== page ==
This is especially the case for people living with muscle diseases, such as muscular dystrophy, in which the muscle degrades at a far faster rate than average and the body’s reserve stem cell supply becomes exhausted. With no more supply from which to draw new muscle cells, the muscles degrade further, resulting in the disease’s debilitating symptoms, such as progressive difficulty walking, running or speaking.

So, scientists have long tried to find a way to replenish the dwindling supply of muscle stem cells (called ‘satellite cells’), thus slowing—or even halting—muscle decay.

And now, researchers at the Sanford-Burnham Medical Research Institute have found a way to tweak the normal cycle, and boost the production of muscle cells even when supplies appear to be diminished. These findings, reported in the latest issue of Nature Medicine, offer an alternative treatment for the millions of people suffering not only from muscular dystrophy, but also other diseases that result in muscle decay—such as some forms of cancer and age-related diseases.

In this study, Sanford-Burnham researchers found that introducing a particular protein, called a STAT3 inhibitor, into the cycle of muscle-cell regeneration could boost the production of muscle cells—even after multiple rounds of repair that would otherwise render regeneration virtually impossible.

The STAT3 inhibitor, as its name suggests, works by ‘inhibiting,’ or effectively neutralizing, another protein called STAT3. Normally, STAT3 gets switched on in response to muscle injury, setting in motion a series of steps that replenishes muscle cells.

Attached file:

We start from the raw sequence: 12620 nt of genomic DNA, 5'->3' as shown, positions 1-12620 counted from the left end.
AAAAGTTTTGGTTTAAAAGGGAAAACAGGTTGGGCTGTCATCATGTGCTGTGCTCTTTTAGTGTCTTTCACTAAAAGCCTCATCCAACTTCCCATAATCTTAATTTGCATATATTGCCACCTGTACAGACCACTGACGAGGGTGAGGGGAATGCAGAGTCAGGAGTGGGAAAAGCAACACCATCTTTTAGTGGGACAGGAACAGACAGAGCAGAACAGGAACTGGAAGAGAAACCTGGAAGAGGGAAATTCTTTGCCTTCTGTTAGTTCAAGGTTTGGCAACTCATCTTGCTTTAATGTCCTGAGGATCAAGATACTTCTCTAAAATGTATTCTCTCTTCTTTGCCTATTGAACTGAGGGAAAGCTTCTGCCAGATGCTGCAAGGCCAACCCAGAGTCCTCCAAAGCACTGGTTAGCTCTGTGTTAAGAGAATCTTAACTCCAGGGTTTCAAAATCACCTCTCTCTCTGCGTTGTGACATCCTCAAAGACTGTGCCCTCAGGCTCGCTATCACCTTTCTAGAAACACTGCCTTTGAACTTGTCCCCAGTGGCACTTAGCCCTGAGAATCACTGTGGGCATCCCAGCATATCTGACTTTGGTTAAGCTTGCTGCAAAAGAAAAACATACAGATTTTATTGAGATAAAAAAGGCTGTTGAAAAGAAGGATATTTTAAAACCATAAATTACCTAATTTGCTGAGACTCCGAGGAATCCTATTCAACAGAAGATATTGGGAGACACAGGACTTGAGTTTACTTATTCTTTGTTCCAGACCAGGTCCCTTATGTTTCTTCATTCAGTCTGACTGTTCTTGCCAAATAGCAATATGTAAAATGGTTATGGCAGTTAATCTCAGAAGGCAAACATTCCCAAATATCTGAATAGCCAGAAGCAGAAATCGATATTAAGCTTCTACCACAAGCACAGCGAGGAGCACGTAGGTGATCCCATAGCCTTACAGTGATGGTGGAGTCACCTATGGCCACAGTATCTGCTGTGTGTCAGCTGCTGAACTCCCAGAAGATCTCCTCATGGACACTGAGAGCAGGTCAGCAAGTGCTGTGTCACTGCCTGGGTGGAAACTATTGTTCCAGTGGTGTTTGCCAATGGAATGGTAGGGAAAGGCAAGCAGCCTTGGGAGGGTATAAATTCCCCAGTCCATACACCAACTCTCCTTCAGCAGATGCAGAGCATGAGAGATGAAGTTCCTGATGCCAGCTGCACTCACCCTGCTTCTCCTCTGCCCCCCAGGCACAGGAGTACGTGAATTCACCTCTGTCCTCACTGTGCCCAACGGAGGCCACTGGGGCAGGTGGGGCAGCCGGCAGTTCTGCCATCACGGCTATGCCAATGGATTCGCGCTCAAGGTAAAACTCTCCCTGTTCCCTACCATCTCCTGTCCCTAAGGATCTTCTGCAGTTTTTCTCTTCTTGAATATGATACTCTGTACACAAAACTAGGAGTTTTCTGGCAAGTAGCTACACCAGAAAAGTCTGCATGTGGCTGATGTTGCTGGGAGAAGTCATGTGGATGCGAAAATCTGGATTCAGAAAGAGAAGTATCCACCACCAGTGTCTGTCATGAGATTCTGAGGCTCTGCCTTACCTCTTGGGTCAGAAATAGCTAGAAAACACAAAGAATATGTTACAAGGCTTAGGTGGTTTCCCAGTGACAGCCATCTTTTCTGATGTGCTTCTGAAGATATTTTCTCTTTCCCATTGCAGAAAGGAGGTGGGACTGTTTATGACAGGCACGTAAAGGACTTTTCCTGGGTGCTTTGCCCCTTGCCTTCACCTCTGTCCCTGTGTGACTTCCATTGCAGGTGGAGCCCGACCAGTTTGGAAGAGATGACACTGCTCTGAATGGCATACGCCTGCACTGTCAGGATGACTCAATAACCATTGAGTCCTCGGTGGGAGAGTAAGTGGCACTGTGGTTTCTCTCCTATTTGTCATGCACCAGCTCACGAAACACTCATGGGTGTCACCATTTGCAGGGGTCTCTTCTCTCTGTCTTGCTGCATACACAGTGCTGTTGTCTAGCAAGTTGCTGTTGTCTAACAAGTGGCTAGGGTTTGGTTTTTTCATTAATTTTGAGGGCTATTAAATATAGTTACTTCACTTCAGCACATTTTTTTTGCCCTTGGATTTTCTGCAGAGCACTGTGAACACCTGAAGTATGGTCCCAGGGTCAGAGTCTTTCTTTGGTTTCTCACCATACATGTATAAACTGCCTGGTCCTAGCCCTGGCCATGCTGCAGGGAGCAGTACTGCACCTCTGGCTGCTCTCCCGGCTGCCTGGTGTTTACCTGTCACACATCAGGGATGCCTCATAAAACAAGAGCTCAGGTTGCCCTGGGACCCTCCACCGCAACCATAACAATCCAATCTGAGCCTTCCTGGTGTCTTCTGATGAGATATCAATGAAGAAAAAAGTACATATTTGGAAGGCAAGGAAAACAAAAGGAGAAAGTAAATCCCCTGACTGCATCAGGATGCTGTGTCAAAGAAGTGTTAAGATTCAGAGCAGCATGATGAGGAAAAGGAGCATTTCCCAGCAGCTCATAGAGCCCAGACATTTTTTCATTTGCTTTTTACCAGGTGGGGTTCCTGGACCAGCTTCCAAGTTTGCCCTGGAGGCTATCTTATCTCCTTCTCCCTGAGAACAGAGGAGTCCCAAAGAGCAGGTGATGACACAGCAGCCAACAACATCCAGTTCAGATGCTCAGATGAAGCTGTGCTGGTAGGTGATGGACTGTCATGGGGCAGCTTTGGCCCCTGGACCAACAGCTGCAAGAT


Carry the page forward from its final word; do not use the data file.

In experiments first in animal models of muscular dystrophy—and next in human cells in a petri dish—the team decided to modify how STAT3 functions. Instead of keeping STAT3 active, as would normally occur, the team introduced the STAT3 inhibitor at specific times during the muscle regeneration process. And in so doing, noticed a significant boost in muscle cell production. As Dr. Alessandra Sacco, the study’s senior author, stated in a news release:

“We’ve discovered that by timing the inhibition of STAT3—like an ‘on/off’ light switch—we can transiently expand the satellite cell population followed by their differentiation into mature cells.”

This approach to spurring muscle regeneration, which was funded in part by a CIRM training grant, is not only innovative, but offers new hope to a disease for which treatments have offered little. As Dr. Vittorio Sartorelli, deputy scientific director of the National Institute of Arthritis and Musculoskeletal and Skin Diseases (NIAMS), stated:

“Currently, there is no cure to stop or reverse any form of muscle-wasting disorders—only medication and therapy that can slow the process. A treatment approach consisting of cyclic bursts of STAT3 inhibitors could potentially restore muscle mass and function in patients, and this would be a very significant breakthrough.”

Sacco and her colleagues are encouraged by these results, and plan to explore their findings in greater detail—hopefully moving towards clinical trials:

“Our next step is to see how long we can extend the cycling pattern, and test some of the STAT3 inhibitors currently in clinical trials for other indications such as cancer, as this could accelerate testing in humans.”